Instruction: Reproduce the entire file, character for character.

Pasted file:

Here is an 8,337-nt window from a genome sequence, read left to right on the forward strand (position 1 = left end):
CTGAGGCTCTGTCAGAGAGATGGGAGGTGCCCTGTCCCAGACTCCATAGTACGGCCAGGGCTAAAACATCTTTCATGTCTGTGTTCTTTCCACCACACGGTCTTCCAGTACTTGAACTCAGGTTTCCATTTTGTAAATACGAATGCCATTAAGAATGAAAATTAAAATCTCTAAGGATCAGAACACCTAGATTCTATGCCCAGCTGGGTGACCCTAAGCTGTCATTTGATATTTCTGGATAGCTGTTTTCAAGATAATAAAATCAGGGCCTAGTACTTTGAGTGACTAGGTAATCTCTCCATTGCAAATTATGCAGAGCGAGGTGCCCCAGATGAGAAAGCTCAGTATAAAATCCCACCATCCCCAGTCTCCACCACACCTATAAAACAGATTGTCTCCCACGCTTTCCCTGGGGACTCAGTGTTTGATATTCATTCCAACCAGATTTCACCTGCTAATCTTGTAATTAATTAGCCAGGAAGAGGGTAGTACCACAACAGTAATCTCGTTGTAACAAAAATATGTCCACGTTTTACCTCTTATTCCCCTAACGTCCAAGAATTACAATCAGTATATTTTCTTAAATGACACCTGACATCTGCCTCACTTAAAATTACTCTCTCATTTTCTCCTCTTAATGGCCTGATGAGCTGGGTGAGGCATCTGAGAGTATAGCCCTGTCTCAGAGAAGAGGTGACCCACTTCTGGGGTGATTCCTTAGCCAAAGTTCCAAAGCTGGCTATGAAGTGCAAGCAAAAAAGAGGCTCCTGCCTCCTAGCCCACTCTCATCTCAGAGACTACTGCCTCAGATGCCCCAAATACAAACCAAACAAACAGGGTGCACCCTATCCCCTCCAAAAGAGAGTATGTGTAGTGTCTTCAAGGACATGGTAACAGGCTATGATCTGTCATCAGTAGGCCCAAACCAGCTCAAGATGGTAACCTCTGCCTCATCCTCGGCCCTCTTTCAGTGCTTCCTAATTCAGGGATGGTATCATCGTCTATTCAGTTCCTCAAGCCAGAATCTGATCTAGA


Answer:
Here is an 8,337-nt window from a genome sequence, read left to right on the forward strand (position 1 = left end):
CTGAGGCTCTGTCAGAGAGATGGGAGGTGCCCTGTCCCAGACTCCATAGTACGGCCAGGGCTAAAACATCTTTCATGTCTGTGTTCTTTCCACCACACGGTCTTCCAGTACTTGAACTCAGGTTTCCATTTTGTAAATACGAATGCCATTAAGAATGAAAATTAAAATCTCTAAGGATCAGAACACCTAGATTCTATGCCCAGCTGGGTGACCCTAAGCTGTCATTTGATATTTCTGGATAGCTGTTTTCAAGATAATAAAATCAGGGCCTAGTACTTTGAGTGACTAGGTAATCTCTCCATTGCAAATTATGCAGAGCGAGGTGCCCCAGATGAGAAAGCTCAGTATAAAATCCCACCATCCCCAGTCTCCACCACACCTATAAAACAGATTGTCTCCCACGCTTTCCCTGGGGACTCAGTGTTTGATATTCATTCCAACCAGATTTCACCTGCTAATCTTGTAATTAATTAGCCAGGAAGAGGGTAGTACCACAACAGTAATCTCGTTGTAACAAAAATATGTCCACGTTTTACCTCTTATTCCCCTAACGTCCAAGAATTACAATCAGTATATTTTCTTAAATGACACCTGACATCTGCCTCACTTAAAATTACTCTCTCATTTTCTCCTCTTAATGGCCTGATGAGCTGGGTGAGGCATCTGAGAGTATAGCCCTGTCTCAGAGAAGAGGTGACCCACTTCTGGGGTGATTCCTTAGCCAAAGTTCCAAAGCTGGCTATGAAGTGCAAGCAAAAAAGAGGCTCCTGCCTCCTAGCCCACTCTCATCTCAGAGACTACTGCCTCAGATGCCCCAAATACAAACCAAACAAACAGGGTGCACCCTATCCCCTCCAAAAGAGAGTATGTGTAGTGTCTTCAAGGACATGGTAACAGGCTATGATCTGTCATCAGTAGGCCCAAACCAGCTCAAGATGGTAACCTCTGCCTCATCCTCGGCCCTCTTTCAGTGCTTCCTAATTCAGGGATGGTATCATCGTCTATTCAGTTCCTCAAGCCAGAATCTGATCTAGA